MCPS investment in single use plastic bottles diverts funds from fountain filters
Behind a "green" facade, MCPS recently revealed $415,000 allotted for single-use plastic water bottles in their 2018-2019 fiscal budget. Simultaneously, Blair's robust bottle-refilling fountains are characterized by always-faulty filters, marked with a red status light that signifies the new machine is hardly doing its job. While the county preaches a stance of environmental sustainability, their newest innovation in water distribution systems goes underused for key reasons. Why?
As it turns out, the filter status is a false indicator of water quality. Principal Renay Johnson and Building Services Manager Alain Perron revealed that these fountains don't have filters at all. Instead, the status is determined by the amount of water that has passed through the system. "The filter light needs to be disabled because there is no filter and there's no way to change the filter," Johnson said. "It's the same water, but rather at a water station."
This miscommunication has negative implications, as a red filter status disincentivizes students to approach the fountains, decreasing their utility altogether. "I don't know if [the filter status] is accurate, but if it's yellow or red, I just don't go to it," junior Jury Medrano says. "I just go to the old-fashioned ones, even though it tastes like creek water and makes my water bottle smell bad."
Students bring reusable bottles from home to mitigate the suspicious water and excessive waste. Junior Abby Kusmin, Green Club member and founder of Blair Silent Strike, makes the case. “It's a good way to make sure that you stay hydrated without constantly buying water bottles and creating unnecessary waste," she says.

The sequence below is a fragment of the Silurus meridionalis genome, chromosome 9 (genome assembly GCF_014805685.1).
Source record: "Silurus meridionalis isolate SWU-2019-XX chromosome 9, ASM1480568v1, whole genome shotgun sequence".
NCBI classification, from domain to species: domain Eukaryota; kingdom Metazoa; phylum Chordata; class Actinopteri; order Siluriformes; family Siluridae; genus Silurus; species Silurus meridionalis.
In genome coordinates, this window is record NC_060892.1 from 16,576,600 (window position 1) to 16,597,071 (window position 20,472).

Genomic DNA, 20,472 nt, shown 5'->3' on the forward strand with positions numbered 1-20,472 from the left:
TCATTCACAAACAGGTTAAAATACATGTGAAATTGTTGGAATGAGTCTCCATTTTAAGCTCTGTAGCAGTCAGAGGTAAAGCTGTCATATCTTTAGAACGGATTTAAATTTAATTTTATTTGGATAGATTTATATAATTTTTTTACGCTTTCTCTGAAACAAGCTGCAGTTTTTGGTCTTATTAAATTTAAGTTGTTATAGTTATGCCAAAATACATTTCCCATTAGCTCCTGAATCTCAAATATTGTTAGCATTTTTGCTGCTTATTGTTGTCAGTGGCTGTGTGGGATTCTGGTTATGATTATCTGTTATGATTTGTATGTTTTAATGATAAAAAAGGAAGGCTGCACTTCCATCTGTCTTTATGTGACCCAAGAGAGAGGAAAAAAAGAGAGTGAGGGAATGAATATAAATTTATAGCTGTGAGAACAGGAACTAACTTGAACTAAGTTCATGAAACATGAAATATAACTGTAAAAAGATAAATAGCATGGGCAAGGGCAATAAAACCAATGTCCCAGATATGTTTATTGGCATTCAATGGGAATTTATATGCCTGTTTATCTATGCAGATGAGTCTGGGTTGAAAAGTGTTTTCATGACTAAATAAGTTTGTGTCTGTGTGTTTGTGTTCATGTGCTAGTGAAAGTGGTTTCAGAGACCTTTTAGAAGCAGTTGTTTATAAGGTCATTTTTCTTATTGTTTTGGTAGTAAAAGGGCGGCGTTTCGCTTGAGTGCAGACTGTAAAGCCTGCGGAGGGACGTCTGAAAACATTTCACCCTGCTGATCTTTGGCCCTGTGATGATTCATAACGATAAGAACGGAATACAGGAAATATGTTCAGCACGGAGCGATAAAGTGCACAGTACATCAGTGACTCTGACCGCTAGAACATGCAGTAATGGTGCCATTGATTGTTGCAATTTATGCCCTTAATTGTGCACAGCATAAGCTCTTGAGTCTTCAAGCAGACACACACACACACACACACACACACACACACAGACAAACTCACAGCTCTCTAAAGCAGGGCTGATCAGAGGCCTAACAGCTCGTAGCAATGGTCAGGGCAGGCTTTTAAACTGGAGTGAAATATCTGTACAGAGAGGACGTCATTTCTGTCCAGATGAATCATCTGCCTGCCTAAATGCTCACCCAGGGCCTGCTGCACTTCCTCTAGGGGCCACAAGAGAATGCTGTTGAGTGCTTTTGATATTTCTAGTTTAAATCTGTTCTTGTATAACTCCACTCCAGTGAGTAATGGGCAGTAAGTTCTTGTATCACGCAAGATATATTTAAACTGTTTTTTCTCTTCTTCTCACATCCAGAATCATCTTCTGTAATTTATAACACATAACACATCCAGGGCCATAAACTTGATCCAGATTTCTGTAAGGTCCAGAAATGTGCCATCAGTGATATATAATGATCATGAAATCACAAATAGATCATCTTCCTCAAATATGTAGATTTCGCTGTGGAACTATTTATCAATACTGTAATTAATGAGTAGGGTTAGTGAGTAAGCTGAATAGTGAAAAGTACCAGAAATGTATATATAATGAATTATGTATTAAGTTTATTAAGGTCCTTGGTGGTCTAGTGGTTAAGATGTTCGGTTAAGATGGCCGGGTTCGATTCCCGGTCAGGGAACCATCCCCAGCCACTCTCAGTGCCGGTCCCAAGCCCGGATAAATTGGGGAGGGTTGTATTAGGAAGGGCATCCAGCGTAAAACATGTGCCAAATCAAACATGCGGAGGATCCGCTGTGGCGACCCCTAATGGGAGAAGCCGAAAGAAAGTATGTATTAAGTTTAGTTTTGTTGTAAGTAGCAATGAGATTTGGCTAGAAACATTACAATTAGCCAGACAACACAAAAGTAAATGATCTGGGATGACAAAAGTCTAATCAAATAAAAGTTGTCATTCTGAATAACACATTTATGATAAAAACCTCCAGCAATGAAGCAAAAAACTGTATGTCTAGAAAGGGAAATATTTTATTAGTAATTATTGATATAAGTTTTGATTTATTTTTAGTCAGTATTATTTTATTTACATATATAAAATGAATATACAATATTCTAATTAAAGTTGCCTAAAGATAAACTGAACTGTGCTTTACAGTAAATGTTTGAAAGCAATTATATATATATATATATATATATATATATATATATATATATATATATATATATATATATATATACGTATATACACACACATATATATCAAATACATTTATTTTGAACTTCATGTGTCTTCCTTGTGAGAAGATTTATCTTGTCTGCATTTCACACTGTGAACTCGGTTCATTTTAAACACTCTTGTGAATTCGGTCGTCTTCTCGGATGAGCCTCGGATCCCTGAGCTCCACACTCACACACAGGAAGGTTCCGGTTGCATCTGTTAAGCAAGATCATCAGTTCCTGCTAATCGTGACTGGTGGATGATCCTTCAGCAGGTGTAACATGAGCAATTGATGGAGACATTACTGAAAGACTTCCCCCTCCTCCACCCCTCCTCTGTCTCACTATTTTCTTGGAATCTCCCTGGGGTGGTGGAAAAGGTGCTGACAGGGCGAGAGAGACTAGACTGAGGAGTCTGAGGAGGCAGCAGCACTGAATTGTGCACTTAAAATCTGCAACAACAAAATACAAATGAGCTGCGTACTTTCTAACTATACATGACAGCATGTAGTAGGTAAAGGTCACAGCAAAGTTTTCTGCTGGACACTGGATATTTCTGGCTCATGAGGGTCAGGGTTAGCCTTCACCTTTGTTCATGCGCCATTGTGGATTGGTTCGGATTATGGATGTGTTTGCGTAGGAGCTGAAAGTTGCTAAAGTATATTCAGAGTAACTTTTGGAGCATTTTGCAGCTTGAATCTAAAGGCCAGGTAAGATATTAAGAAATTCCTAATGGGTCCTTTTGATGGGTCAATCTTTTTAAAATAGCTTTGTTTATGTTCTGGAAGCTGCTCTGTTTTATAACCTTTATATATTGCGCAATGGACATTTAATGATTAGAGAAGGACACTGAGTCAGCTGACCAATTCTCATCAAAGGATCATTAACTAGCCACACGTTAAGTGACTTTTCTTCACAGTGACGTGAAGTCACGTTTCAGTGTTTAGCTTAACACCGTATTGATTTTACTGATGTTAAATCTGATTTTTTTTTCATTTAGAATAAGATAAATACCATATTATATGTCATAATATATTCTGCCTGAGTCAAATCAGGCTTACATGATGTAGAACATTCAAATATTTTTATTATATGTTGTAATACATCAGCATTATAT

Aside from harmful waste, Medrano points out an immediate health concern posed by plastic bottles. "My tech teacher told me that reusable bottles are better because the water is contaminated by the plastic," she says.
Medrano brings her own stainless steel bottle to school every day, but she's left without options when she runs out of water. "Sometimes I'll actually be really thirsty, and although I don't really like the water here, I just have to drink it anyway because I need it," she says.
Other students corroborate her concerns. "The water in the fountains is powdery," junior Yesenia Cruz says. Senior Alanna Sibrian points to the fountains on the second and third floors as culprits. "They're so murky because they have so much chlorine," she says. "It doesn't look safe."
MCPS fails to reflect the needs of its students, who express the urgency for clean water climate action. With hundreds of thousands of dollars set aside annually for plastic bottles that come with every distributed meal, Kusmin believes the county could easily fund filtered fountains that students actually feel secure about. "I think that the administration needs to be more responsible with their budget," she says. "They should think about how they can provide for the needs of students while staying sustainable."
However, even without these additional filters, Perron explains that MCPS takes precautions to keep their water systems clean. "Every morning, we do a five-minute daily flush of all of the locations you can get drinking water from," he says. "It's just an added precaution to make sure that any lead in the system stays down."
Perron joined Blair's staff this past July, previously working at Bethesda-Chevy Chase High School. While they had some filtered water fountains, he explains that the students paid for it by fundraising. "If the students at Blair are interested, then we should be able to get water bottle filters," Perron says. "I support going through the process of getting filters."
Principal Johnson is also on board. "I'm always looking for the latest and greatest innovative thing for our school," Johnson says. "If there were filters to be changed, I would purchase them."
Vivian Li. Hi! I love all things journalism, art, and the environment. When I'm not working on an article, I enjoy browsing fashion, baking, running, and reading. I'm a huge health nut and I love researching new recipes. At Blair, I'm on the debate and DECA team … More »